Monday, July 27, 2015
We feature each week Nicholas Reid's reviews and comments on new and recent books.
“LYDIA BRADEY: GOING UP IS EASY” with Laurence Fearnley ($38, Penguin-Random House); “RED NOTICE” by Bill Browder (Bantam Press, $37:99)
This week, for a change of pace, I look at two recent works of non-fiction, one New Zealand and one American. The New Zealand one first.
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I admire physical adventurers, risk-takers, people who accomplish extraordinary physical feats. But I know I am not one of them. So I admire them from a distance. All the time I was reading New Zealand mountaineer Lydia Bradey’s memoir Going Up is Easy, I was looking for insights into what makes such adventurers tick, and I think I found quite a few.
To orient you – Going Up Is Easy is Lydia Bradey’s first-person account of her climbing career. It was put together in a long series of conversations with her friend, and sometime flatmate, the novelist Laurence Fearnley. Fearnley recorded and edited Bradey’s words, and at the end of some chapters Fearnley provides commentary (printed in italics), adding details and making observations about Bradey that Bradey has not made herself.
Bradey’s main claim to fame, and the one that is emphasised in the blurb, is that she was the first woman to climb Mount Everest without using oxygen. She achieved this feat in 1988, when she was 27. Laurence Fearnley speaks about sharing a house with Lydia Bradey in 1989, and of the climber’s troubles at that time:
“Lydia was troubled about what was going on around her, the direction her life was taking and her future. She was awaiting word from Nepal concerning her penalty for climbing Everest illegally, without a permit. On a more personal level, she was pretty lonely. She was still processing the grief surrounding the deaths of four of her closest climbing companions on Everest and she was separated from the man with whom she had formed a relationship overseas. On top of that, her New Zealand boyfriend, Leo, was killed in a paragliding accident only a few months into their relationship.” (pp.9-10)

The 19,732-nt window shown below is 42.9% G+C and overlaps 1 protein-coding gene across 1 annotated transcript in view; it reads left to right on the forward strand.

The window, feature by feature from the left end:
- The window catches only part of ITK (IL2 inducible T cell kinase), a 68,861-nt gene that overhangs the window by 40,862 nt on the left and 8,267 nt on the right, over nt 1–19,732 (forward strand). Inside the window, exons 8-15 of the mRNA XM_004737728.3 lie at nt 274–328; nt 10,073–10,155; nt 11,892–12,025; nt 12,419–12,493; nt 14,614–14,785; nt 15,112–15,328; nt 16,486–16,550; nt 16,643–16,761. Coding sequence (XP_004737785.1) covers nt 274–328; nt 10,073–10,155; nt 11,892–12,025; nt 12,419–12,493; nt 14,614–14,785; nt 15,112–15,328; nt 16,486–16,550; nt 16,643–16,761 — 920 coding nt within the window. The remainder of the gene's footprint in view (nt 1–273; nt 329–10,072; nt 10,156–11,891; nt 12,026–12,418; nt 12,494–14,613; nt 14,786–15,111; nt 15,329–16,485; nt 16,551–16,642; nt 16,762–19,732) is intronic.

Like a true epic, Going Up Is Easy begins in medias res with an account of theEverest climb. Admitting that she got on better with the Czech members than the New Zealand members of the (otherwise all-male) Czech-New Zealand climbing team of which she was a part, Bradey confesses how inexperienced she was about some things on that climb. Nevertheless, she managed to reach the summit on her own. Unfortunately, her frozen camera denied her the ability to give physical proof of her achievement. To her distress, the New Zealand members of the team, under Rob Hall, had packed up and left base camp before she descended; and on returning to New Zealand, Rob Hall disputed Bradey’s claim that she had ever reached the summit….